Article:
It’s also true, though, that nothing in all that multitude of policies will lift the irreducible burden of childbearing, the biological realities that simply cannot be redistributed to fathers, governments or adoptive parents. And here, too, a portion of the pro-choice argument is correct: The unique nature of pregnancy means that there has to be some limit on what state or society asks of women and some zone of privacy where the legal system fears to tread.
Last month, a former employee of Deutsche Bank hit the jackpot. The U.S. Commodity Futures Trading Commission awarded this publicly unnamed whistleblower almost $200 million for supplying “specific, credible, and timely original information” that aided the agency in its investigation into the illegal rigging of inter-bank interest rates. This was the largest whistleblower payment in history.
The former bank employee now joins a select group of whistleblowers who not only spoke out and were heard by the authorities, but also were rewarded handsomely for their effort.
Facebook’s Mark Zuckerberg has probably not had the year he had hoped for. In late spring, New York Times reporters Sheera Frankel and Cecilia Kang made waves with the release of their new book, An Ugly Truth, which took readers deep inside Facebook’s cutthroat corporate culture and revealed that internal concerns about the spread of hate and misinformation on the social media titan’s massive platform were routinely sidelined in the pursuit of pure profit.
Detail from a map by Joan Blaeu, 1686. (Getty)
Upon its publication in 1975, Gayl Jones’s literary debut, Corregidora, was met with great acclaim. Jones’s mentor and teacher, the poet Michael Harper, had introduced her work to his friend, the editor and novelist Toni Morrison, who published Corregidora and also Jones’s second novel, Eva’s Man, the following year. Still in her mid-20s, Jones was immediately heralded for her genius by readers as diverse as James Baldwin and the New York Times critic Raymond Sokolov.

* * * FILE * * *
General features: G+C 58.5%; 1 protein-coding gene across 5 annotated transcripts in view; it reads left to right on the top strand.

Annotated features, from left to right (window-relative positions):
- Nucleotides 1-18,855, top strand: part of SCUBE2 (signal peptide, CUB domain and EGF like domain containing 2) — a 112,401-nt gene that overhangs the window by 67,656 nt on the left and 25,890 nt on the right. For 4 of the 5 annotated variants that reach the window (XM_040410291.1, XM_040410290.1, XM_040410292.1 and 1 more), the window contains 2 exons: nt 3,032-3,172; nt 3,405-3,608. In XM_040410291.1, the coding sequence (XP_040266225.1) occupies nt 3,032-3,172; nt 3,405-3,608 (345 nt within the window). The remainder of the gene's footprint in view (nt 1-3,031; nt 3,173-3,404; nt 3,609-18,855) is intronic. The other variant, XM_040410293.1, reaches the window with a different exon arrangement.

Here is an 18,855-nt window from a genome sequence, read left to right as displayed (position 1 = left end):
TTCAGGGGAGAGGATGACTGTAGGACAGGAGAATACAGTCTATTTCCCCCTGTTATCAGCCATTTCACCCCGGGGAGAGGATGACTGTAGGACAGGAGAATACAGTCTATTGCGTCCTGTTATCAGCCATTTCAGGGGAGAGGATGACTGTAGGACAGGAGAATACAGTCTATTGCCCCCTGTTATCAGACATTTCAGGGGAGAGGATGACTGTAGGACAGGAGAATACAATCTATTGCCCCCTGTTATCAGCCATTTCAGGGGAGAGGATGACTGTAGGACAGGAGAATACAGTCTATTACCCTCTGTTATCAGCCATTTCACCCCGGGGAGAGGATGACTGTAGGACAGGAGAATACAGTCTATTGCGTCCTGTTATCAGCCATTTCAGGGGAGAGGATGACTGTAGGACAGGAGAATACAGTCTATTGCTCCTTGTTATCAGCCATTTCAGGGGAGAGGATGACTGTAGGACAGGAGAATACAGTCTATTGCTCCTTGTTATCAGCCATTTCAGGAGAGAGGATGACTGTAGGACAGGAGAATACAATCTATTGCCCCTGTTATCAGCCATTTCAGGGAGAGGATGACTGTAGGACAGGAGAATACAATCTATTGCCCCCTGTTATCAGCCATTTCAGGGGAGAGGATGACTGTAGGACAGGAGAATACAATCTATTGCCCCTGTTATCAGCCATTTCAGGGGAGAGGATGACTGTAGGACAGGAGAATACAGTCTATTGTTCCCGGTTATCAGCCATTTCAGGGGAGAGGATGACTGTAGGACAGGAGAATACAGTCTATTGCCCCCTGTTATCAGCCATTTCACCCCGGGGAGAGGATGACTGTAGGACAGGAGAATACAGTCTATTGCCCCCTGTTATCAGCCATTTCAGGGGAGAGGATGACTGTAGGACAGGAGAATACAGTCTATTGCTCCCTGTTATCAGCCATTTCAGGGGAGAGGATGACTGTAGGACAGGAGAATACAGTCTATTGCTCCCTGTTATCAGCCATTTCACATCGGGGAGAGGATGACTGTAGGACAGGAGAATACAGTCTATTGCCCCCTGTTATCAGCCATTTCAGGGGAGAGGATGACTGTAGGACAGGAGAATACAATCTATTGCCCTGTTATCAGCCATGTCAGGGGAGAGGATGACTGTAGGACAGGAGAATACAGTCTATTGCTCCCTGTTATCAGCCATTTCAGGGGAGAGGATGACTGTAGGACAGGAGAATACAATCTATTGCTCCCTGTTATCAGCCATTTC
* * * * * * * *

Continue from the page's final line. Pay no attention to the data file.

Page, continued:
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In “Journey to the Edge of Reason,” Stephen Budiansky’s wonderfully engrossing new biography of the Austrian-born logician Kurt Gödel, some light is shed on a famous story. Gödel is legendary for having published, in 1931, at the age of twenty-four, the most important logical proof of the past century, the incompleteness theorems.
Project Censored’s State of the Free Press 2022, edited by Andy Lee Roth and Mickey Huff, is available for preorder now. Published in collaboration with Random Lengths News, this is the second of two parts. Read the first five stories on the list here.
6. Canary Mission Blacklists Pro-Palestinian Activists, Chilling Free-Speech Rights
Before the “critical race theory” moral panic fueled a nationwide uprising to censor discussions of race in education, there was an opposite moral panic decrying “cancel culture” stifling certain people—especially in education.
By now you’ve probably heard about the story that Rod Dreher mentioned at The American Conservative having to do with enforced wokeness among the realtors:
Here’s another one. The letter is too detailed for me to reprint it here, even with redactions. To summarize, the author is a practicing conservative Protestant who is in leadership at his Midwestern church. He also is a Realtor by trade.
A week ago, the broker/owner of his office called to ask his opinion about starting a new Multiple Listing Service in their local area.
It’s the next big breakthrough in technology. It’s a joke. It’s a marketing strategy. It’s a techno-dystopian nightmare. It’s the metaverse — defined most simply as a virtual world where people can socialize, work, and play — and Facebook’s CEO Mark Zuckerberg believes it is the future of the internet and of his trillion-dollar company.
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